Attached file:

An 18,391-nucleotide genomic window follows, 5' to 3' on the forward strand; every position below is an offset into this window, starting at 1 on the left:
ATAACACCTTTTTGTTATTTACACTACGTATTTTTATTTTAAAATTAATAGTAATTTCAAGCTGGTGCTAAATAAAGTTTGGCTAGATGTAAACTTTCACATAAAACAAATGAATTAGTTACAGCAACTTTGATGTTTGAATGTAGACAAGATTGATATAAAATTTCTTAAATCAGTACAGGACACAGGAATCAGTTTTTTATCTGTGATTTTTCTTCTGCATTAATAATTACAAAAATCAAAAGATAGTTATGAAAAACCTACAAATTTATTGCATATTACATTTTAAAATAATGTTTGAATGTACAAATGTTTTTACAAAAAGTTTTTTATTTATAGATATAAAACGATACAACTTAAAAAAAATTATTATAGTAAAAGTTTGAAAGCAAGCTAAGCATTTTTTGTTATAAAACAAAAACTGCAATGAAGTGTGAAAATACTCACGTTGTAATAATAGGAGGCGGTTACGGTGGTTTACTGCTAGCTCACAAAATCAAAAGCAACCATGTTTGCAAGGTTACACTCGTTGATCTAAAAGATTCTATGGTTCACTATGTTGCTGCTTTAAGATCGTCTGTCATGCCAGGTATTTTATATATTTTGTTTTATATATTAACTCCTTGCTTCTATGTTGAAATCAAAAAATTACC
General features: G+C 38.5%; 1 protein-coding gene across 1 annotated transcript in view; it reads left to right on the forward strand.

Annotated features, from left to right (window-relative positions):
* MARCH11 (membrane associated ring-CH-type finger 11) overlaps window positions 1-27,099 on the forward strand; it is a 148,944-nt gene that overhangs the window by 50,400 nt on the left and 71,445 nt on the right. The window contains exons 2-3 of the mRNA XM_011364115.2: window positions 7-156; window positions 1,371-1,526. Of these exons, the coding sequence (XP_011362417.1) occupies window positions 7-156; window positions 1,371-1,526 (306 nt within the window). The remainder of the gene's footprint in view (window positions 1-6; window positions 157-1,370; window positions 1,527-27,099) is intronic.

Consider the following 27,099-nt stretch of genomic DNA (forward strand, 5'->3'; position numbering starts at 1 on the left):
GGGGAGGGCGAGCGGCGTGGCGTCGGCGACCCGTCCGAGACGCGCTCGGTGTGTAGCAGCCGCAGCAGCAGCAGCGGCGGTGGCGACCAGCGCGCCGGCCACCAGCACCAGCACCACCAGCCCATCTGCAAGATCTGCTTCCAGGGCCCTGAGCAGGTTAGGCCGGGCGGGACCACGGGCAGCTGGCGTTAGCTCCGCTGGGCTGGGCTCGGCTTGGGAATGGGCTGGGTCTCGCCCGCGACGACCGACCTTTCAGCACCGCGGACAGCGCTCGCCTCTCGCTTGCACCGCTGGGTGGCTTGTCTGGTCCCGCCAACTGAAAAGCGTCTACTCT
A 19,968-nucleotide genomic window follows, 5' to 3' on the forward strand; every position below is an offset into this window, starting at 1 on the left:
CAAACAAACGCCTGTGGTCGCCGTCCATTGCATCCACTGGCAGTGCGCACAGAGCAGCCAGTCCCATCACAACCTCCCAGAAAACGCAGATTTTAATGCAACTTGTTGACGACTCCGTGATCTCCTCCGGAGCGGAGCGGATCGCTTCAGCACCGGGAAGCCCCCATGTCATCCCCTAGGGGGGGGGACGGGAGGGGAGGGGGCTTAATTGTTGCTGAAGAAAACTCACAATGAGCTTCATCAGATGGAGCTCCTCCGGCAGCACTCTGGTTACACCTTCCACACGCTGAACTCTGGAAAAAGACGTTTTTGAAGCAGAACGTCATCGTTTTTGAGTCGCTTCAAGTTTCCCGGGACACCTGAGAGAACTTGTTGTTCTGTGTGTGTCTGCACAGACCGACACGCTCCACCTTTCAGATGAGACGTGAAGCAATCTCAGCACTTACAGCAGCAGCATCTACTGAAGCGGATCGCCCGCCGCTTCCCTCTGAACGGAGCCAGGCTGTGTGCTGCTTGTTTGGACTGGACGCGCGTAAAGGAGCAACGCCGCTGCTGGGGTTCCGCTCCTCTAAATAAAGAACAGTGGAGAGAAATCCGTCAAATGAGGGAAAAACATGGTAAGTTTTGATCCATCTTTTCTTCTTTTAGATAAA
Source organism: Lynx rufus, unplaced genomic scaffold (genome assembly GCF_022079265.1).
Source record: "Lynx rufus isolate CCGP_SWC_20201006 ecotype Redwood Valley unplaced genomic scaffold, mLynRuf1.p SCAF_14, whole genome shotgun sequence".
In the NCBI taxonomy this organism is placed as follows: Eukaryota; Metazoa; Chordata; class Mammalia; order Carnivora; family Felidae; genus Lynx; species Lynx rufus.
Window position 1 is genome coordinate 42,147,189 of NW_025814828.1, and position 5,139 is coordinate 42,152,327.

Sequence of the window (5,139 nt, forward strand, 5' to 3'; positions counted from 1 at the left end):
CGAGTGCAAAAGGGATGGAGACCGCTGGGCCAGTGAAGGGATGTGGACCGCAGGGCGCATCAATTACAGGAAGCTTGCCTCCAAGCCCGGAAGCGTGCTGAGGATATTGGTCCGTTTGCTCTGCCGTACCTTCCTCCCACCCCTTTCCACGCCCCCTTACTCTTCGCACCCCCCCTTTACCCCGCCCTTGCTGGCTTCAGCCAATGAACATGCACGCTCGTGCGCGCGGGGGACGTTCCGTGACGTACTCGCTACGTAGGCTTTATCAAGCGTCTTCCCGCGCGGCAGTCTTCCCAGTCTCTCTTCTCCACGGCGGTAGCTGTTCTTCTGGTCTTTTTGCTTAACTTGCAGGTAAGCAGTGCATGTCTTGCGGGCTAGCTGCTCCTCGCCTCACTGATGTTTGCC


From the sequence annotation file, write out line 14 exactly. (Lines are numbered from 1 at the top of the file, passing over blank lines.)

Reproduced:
Sequence of the window (5,139 nt, forward strand, 5' to 3'; positions counted from 1 at the left end):